What is Amazon doing?
Have you tried to buy fertilizer on Amazon.com lately?
It is not an easy task, nor as easy as everyone makes shopping on Amazon out to be.
If you enter the words "Miracle-Gro" (a water soluble fertilizer) into Amazon’s search engine, you will get more than 10,000 results. As an Amazon Prime member since 2005, I remember when this was not the case, when you did not have to sift through 10,000 results in order to buy a product.
Who has time to sift through 10,000 results when one can drive to Walmart across the street and buy the product for around the same price in less than a few minutes? I went ahead and ordered the fertilizer from Amazon because I had some rewards points to use, but I didn’t receive it on time. Instead the package arrived a day late.
The same thing happened when I placed a grocery order via Amazon Prime Now, the company’s grocery delivery service, last week. I had to pick a delivery time that was the next day (there was no same-day delivery available), and even then the delivery did not arrive on time.
On the private label front, CNBC reported this week that Amazon has significantly scaled down promotions of its private label products because the retail giant has raised antitrust concerns with its aggressive private brand marketing. Meanwhile new research from Marketplace Pulse concluded that only a handful of Amazon's private brand products, like batteries, have been successful, while the rest have mostly failed.
By now we all know the whole "Amazon is killing retail" disruption narrative; it’s all anyone (still) talks about. But what few are talking about is the fact that Amazon has myriad problems, and they are obvious not just to business journalists like myself but I think also to the average consumer.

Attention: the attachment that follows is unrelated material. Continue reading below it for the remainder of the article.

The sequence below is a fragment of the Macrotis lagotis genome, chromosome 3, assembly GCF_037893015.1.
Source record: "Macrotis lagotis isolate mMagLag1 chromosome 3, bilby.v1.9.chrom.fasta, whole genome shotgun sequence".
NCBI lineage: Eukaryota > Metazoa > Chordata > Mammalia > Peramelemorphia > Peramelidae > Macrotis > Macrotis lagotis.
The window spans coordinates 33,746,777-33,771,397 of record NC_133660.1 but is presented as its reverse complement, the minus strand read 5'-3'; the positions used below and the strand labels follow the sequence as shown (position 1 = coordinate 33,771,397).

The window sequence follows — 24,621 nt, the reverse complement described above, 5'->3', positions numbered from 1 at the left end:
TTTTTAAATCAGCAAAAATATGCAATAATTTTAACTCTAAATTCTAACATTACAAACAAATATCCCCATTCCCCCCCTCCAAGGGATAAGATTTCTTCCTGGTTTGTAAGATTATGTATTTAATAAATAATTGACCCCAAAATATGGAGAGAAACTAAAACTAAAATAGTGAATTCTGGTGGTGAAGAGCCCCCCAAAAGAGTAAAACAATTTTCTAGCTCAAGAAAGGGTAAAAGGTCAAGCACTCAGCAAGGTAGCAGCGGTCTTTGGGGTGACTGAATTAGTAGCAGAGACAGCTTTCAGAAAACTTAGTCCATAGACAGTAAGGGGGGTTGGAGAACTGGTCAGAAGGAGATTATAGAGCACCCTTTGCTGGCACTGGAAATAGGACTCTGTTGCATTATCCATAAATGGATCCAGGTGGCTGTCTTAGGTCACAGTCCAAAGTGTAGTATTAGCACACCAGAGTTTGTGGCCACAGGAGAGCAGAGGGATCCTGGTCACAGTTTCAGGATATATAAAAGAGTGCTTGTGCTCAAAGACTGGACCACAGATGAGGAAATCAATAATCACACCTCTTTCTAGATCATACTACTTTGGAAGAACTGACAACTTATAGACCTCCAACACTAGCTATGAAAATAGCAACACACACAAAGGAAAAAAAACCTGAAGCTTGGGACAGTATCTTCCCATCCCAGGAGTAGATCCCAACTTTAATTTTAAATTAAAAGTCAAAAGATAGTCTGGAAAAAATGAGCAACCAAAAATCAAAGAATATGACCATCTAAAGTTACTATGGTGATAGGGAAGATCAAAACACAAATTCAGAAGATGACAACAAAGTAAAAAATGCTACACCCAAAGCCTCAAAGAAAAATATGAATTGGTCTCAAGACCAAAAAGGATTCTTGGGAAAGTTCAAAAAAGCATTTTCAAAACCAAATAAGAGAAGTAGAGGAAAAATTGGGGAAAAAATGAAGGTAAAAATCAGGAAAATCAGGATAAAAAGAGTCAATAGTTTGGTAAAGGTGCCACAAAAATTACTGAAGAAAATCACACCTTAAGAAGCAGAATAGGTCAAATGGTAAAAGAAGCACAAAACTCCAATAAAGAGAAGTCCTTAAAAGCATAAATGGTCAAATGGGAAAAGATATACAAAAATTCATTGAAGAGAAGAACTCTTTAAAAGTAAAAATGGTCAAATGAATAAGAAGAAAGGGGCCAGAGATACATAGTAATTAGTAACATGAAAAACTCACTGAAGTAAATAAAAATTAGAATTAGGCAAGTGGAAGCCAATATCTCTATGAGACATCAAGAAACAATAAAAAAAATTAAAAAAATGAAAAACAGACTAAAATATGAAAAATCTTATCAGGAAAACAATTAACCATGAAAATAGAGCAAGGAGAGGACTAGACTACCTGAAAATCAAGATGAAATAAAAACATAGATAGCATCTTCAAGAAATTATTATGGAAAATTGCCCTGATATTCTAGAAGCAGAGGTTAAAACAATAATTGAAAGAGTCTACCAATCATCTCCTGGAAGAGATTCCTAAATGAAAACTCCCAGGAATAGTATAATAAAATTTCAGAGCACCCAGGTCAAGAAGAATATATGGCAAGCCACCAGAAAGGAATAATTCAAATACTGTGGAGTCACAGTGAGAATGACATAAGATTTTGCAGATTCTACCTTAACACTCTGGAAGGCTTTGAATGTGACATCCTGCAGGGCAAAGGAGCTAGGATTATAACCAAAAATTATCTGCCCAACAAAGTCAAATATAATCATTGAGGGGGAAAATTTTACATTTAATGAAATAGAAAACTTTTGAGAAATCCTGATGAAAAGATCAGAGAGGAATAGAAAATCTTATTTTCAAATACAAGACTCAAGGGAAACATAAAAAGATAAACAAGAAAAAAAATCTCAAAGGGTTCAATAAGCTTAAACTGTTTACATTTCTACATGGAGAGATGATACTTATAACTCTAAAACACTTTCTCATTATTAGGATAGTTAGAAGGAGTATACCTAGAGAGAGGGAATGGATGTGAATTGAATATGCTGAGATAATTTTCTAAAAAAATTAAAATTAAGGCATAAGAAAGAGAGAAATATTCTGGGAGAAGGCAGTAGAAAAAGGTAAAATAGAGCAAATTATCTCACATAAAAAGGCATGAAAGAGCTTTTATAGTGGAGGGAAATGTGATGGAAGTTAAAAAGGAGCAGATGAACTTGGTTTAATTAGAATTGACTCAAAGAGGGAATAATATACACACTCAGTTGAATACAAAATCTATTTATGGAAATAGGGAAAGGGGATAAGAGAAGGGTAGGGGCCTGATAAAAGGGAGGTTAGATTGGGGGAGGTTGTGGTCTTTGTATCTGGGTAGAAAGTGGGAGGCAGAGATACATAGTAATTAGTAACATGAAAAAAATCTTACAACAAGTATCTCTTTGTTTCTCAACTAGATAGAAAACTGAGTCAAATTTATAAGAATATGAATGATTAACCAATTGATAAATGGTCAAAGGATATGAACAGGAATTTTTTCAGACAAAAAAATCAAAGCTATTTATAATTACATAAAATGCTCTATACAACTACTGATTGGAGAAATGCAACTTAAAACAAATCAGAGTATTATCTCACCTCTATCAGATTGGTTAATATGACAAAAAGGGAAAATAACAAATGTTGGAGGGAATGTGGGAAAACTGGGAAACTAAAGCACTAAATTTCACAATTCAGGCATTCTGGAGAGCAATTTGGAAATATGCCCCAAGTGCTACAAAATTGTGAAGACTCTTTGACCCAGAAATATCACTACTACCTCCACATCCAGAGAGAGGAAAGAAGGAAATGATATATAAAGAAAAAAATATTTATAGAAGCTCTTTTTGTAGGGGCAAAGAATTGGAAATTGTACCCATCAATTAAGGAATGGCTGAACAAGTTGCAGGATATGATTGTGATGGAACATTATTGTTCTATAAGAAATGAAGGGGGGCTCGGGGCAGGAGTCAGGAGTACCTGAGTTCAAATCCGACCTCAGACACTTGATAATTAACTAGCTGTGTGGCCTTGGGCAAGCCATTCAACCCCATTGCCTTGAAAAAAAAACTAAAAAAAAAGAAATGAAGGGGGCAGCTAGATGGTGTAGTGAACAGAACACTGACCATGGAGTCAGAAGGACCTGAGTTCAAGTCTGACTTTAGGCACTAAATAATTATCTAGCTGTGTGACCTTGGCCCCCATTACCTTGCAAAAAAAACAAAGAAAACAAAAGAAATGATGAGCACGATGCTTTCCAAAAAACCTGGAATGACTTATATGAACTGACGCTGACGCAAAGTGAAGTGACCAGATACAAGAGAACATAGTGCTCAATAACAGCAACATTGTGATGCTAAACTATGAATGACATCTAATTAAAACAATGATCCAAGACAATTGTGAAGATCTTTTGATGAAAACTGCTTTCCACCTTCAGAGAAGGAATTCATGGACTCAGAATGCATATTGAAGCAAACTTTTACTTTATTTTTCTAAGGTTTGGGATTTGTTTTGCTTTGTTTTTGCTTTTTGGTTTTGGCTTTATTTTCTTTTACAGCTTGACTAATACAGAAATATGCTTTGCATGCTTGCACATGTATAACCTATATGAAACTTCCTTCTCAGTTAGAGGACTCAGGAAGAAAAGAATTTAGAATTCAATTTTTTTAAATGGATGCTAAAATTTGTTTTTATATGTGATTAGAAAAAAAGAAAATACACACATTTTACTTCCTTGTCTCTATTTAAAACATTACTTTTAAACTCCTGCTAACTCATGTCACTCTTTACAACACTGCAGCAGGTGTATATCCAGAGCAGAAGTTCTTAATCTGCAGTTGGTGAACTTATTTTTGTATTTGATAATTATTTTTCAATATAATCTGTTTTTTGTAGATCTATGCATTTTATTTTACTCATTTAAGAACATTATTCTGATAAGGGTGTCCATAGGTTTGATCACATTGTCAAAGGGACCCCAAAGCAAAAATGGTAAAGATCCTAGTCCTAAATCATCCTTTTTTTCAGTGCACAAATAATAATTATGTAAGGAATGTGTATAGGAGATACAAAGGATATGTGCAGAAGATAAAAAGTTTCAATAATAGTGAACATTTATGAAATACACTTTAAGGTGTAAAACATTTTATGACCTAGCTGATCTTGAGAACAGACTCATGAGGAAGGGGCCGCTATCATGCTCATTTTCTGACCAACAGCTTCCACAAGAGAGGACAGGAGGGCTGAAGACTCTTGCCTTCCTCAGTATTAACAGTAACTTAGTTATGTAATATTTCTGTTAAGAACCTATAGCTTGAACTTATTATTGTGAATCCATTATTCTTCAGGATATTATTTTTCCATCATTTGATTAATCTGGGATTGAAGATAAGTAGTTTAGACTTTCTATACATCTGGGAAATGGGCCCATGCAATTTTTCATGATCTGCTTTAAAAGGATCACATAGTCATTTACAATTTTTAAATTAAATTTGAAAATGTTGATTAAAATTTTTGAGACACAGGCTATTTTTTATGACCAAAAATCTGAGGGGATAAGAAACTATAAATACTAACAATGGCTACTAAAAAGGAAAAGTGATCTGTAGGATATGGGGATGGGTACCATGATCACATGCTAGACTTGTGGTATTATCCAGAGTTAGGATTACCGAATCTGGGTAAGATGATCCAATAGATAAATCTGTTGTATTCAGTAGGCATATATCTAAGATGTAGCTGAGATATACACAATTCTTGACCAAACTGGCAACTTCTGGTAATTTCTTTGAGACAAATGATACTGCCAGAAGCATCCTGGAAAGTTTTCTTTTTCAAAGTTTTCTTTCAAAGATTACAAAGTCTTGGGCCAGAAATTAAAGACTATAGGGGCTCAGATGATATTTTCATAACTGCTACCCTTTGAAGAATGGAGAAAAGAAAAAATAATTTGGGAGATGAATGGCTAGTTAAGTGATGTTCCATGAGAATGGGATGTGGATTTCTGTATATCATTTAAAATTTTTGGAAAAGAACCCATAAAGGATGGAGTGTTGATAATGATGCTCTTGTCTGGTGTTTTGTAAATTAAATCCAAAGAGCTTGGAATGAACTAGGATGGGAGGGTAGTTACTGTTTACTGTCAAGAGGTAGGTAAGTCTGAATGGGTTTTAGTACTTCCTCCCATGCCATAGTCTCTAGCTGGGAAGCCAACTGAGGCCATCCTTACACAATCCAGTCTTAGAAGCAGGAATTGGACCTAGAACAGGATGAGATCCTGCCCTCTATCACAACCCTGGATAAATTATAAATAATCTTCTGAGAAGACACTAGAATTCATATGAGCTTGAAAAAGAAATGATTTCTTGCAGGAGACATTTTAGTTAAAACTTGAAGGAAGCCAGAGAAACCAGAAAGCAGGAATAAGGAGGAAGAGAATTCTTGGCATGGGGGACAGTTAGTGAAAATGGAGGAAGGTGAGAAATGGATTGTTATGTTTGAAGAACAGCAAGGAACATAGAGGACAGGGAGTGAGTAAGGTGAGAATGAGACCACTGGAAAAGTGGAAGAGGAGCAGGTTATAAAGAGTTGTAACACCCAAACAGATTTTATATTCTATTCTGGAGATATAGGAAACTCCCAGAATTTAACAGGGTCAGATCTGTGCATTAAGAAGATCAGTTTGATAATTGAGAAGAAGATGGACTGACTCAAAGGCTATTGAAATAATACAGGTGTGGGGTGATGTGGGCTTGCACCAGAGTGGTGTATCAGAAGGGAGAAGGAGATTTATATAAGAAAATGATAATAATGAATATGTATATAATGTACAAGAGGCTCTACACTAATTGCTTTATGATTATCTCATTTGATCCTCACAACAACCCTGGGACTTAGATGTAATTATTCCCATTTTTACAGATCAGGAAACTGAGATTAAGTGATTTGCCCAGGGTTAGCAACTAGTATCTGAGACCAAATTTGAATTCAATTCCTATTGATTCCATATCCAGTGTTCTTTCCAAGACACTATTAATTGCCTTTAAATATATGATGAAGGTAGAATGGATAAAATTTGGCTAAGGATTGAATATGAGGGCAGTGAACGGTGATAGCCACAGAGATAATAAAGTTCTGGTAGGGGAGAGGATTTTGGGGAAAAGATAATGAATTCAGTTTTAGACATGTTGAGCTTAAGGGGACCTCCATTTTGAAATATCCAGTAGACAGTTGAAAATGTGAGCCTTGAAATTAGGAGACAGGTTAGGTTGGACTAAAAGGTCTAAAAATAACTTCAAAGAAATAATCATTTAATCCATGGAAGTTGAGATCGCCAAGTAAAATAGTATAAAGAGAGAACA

Last year Amazon increased the cost of its Prime membership to $119, up from $99 annually -- while reporting a record $142 billion in sales and $11.2 billion in profits. Amazon also announced that it had registered more than 100 million Prime subscribers. But Atherton Research reported that of the 1,000 U.S. Amazon customers it surveyed, using the Pollfish platform, 59% said they will not renew their Prime membership after it expires in 2019. I’m not surprised by those results. The Amazon experience is not what it used to be. And neither is the Whole Foods Market experience, for that matter.
This week Amazon announced that it will be lowering prices – again -- on products at Whole Foods Market. This is the third round of price cuts since Amazon acquired the natural foods chain in 2017. But as a longtime Whole Foods shopper, I’m confused. I do not expect low prices at Whole Foods. I expect high prices because I expect a vast assortment of high quality (the highest, really) natural foods. All of these rounds of price cuts have left me scratching my head, and confused many other Whole Foods shoppers as well, I would guess.
What is Amazon trying to do with Whole Foods? Turn it into a discounter? Turn it into another Sprouts Farmers Market? Why did they stop carrying my favorite organic chocolate milk and replace it with a cheaper product?
I used to know what the value proposition of Whole Foods Market and Amazon was. Now I have no idea. And increasingly, I’m thinking, neither do many shoppers.